[A new initiative for public witness in political context; see also the Jeremiah 19 Liturgy]

The Sodom Lament

John C. Rankin

(March 5, 2014)

Leader: Today we gather in the name of Jesus to remember why Yahweh Elohim overthrew the cities of Sodom and Gomorrah nearly four thousand years ago. There is nothing new under the sun. Our nation faces the same judgment today, for the same aggregate reality of sexual anarchy that leads to social anarchy and thus, to the trampling of the poor and needy.

People: In Genesis 1, the social order is created for male and female together as the image of God to govern his good creation and have children.

Leader: In Genesis 2, man and woman become one in marriage as the foundation for the social order.

People: In Genesis 3, the ancient serpent divorces the decision making between the woman and man in order to destroy marriage and the social order.

Leader: In Genesis 4, this brokenness leads to murder and bigamy.

People: In Genesis 5, the reassertion is made of the equality and complementarity of male and female, marriage and parenthood.

Leader: In Genesis 6, the judgment of the Flood is due to the reification of women in the building of harems – the very mockery of marriage.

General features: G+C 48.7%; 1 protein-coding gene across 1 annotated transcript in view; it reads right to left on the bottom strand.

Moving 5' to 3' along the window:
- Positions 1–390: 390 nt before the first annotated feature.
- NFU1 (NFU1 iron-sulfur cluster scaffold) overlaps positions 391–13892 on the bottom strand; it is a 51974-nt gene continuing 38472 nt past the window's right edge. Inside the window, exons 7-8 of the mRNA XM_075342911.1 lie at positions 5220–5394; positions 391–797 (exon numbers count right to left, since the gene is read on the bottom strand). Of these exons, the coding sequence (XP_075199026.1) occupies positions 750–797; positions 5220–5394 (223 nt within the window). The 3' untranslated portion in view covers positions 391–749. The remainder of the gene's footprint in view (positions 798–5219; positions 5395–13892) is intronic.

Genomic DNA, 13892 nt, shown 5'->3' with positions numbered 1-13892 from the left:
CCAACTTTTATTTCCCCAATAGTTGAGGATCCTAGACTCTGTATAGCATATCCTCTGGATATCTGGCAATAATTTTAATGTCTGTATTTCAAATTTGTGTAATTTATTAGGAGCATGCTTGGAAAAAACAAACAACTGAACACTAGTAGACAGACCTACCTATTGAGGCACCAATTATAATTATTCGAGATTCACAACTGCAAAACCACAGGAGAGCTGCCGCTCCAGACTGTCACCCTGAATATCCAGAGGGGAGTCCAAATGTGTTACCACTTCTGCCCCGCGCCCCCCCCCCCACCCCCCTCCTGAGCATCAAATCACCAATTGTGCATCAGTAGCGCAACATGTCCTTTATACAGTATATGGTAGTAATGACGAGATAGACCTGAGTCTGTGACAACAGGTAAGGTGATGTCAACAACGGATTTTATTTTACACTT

People: In Genesis 9-11, the stage is set for the Canaanites and Babylonians to advance the triad of sorcery, sacred prostitution and child sacrifice, further degrading faithful marriage.

Leader: In Genesis 16, Abraham yields to taking a concubine, and this broken marriage yields endless wars between the nations through the pain of Ishmael not having access to his father.

People: In Genesis 19, the judgment on Sodom and Gomorrah is due to a sexual anarchy that morphs into social anarchy and the trampling of the poor and needy, as the biblical concept of marriage is but a distant memory.

Leader: The Bible mentions Sodom forty-eight times, from Genesis to Revelation, often along with her smaller sister city Gomorrah. And in eighteen of these texts, the sins of Sodom are given reference, and a complete profile emerges.

People: In Genesis 13:10-13, Sodom and Gomorrah are referenced well before their destruction, when Lot chooses to settle there: “Now the men of Sodom were sinning greatly before the LORD.”

Leader: In Genesis 18:20-21, we read: “Then the LORD said, ‘The outcry against Sodom and Gomorrah is so great and their sin so grievous that I will go down and see if what they have done is as bad as the outcry that has reached me. If not, I will know.’ ”

People:  In Genesis 18:22-33, Abraham intercedes for the coming judgment of Sodom, but not even ten righteous people could be found in the city.

Leader: In Genesis 19, two angels of Yahweh, appearing as men, come to Lot’s house (nephew of Abraham) to evacuate him and his family from the coming destruction. Then “ … all the men from every part of the city of Sodom – both young and old – surrounded the house. They called to Lot, ‘Where are the men who came to you tonight? Bring them out to us so that we can have sex with them.’ ” Lot protects the angels, but not his daughters, and the angels rescue him and his daughters from such evil, for he still has a conscience.